Meditation is like going out on a brief date with yourself.
I may be dating myself, but, when I think about going on a date with someone–either someone new or someone I’ve come to know and love–I guess I would look in the mirror, and then choose to take a little time to get ready—
What about you? Do you, just, come as you are and knock on the door?
Maybe you’ll take a shower. Maybe, saving water, you’ll sniff an armpit, seems okay, and go with changing your shirt. If you’re a guy, you may decide your three-day shadow of a beard is looking a little less like a rock star, a bit more scruffy than you intend, and give it a trim. You’ll put on some of that stuff you bought because you liked the smell of it when you scratched-and-sniffed that page in the last issue of GQ. You’ll brush your teeth. As you head out the door, you’ll give some thought to the first thing you plan to say–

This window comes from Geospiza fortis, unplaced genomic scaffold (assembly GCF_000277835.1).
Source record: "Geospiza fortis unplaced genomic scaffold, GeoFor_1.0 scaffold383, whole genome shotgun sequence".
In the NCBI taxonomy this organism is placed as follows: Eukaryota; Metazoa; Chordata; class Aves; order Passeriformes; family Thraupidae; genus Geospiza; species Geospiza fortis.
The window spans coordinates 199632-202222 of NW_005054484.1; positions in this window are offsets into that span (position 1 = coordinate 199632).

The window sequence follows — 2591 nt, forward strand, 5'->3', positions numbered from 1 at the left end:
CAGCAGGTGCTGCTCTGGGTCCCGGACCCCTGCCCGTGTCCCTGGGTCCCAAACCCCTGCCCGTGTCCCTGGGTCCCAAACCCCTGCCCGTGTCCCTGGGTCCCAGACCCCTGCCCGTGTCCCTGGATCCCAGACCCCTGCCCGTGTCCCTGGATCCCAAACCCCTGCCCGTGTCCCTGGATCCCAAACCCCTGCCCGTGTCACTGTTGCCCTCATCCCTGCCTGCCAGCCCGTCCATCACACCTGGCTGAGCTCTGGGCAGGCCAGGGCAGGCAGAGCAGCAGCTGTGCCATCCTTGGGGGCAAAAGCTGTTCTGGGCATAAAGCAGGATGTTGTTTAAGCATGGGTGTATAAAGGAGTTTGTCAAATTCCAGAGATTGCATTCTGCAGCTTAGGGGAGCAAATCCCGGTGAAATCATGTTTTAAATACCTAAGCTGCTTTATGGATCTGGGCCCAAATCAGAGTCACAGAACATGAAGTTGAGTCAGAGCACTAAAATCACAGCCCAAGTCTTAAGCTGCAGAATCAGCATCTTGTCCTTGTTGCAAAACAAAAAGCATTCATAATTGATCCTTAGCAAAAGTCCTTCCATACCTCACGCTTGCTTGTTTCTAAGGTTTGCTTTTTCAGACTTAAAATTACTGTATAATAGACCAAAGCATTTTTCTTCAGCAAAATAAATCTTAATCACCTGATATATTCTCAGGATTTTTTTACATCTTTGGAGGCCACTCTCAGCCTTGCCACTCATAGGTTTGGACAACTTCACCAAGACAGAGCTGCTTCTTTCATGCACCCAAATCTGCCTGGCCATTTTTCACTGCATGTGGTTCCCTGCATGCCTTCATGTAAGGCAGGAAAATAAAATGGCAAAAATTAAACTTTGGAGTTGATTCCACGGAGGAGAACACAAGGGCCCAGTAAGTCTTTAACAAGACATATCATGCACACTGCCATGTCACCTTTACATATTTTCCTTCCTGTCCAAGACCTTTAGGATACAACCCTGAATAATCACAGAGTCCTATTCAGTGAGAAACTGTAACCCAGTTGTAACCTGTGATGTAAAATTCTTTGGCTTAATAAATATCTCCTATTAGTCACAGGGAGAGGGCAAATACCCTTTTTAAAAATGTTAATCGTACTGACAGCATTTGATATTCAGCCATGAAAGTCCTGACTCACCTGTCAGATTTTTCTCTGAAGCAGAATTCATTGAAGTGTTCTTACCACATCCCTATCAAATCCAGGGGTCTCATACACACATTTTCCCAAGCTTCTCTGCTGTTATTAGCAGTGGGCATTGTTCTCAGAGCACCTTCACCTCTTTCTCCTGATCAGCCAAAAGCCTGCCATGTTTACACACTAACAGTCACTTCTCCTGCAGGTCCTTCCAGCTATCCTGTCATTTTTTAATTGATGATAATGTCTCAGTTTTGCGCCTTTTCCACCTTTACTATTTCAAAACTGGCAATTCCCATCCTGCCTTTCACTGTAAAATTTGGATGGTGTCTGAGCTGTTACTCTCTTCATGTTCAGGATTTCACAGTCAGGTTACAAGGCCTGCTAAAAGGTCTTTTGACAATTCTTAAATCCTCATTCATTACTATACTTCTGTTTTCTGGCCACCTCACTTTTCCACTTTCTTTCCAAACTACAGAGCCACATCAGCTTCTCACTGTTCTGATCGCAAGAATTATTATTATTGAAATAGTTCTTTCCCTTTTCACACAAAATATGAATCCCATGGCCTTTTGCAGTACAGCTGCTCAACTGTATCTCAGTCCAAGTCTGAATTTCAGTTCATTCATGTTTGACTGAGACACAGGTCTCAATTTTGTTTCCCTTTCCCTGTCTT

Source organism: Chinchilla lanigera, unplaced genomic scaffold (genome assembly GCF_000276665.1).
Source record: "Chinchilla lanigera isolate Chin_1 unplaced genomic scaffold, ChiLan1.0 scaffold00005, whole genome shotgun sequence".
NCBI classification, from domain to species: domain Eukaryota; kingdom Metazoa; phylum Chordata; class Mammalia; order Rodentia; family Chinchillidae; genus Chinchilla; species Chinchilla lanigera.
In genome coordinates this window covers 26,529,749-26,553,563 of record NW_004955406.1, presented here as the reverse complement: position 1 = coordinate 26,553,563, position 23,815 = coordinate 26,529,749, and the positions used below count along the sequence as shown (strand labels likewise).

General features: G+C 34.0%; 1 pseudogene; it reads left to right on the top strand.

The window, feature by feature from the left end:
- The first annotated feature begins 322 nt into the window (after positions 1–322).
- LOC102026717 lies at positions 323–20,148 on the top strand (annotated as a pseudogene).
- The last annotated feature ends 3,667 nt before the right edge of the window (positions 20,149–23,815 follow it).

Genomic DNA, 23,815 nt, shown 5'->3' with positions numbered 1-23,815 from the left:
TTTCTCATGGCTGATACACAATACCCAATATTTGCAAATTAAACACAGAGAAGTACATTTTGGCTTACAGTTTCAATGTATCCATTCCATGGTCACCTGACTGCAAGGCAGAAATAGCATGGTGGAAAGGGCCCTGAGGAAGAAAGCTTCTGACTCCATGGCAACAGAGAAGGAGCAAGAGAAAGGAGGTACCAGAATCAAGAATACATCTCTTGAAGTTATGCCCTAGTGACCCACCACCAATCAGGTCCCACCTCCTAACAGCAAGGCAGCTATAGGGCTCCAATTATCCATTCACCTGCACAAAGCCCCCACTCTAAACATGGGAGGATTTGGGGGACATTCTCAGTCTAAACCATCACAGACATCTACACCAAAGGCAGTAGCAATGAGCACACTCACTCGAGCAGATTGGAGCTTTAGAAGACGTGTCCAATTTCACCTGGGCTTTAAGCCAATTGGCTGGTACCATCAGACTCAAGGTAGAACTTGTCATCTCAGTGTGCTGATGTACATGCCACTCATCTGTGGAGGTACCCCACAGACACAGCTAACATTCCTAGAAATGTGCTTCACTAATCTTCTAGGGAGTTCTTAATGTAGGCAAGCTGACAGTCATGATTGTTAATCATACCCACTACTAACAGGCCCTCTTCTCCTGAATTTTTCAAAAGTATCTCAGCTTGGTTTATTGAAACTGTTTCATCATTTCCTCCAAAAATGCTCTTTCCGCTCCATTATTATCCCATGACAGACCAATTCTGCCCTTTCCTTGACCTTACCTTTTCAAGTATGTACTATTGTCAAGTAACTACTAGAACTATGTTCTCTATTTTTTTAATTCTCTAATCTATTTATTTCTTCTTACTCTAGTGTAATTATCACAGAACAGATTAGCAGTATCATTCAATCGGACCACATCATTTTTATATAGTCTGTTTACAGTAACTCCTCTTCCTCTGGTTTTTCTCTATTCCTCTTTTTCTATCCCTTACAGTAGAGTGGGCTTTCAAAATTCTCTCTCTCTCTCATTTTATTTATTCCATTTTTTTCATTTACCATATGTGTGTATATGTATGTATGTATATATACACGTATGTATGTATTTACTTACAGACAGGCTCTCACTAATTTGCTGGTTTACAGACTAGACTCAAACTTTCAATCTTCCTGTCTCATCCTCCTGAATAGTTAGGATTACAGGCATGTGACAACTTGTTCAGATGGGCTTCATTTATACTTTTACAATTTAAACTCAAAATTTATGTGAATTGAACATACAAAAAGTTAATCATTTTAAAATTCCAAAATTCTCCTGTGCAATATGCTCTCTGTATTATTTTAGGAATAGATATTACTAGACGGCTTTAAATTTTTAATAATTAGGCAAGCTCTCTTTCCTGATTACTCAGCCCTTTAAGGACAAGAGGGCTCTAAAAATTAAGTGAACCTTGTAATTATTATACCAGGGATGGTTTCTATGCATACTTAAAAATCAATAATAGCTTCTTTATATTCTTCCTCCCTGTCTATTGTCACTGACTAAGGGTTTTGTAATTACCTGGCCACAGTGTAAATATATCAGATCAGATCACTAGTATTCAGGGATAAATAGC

Same thing with meditation. You don’t just come as you are. I mean, meditation will take you as you are, but that doesn’t mean you shouldn’t prepare. You may get a little further on this date, if you prepare–
Take a look around your room. Maybe you should turn off a few lights. Put your phone on airplane mode. You can still use it as a timer. Tidy up some of the paper trash on the floor. Pick up dirty clothes and put them where they are supposed to go. Pull down the shade if the city daylight intrudes too much.
Pick your sitting place. Couple of pillows on the floor? Nice. Which way should they point? Do pillows point? Hmmm, how about the edge of the sofa? Knees just about the right height? Sweet.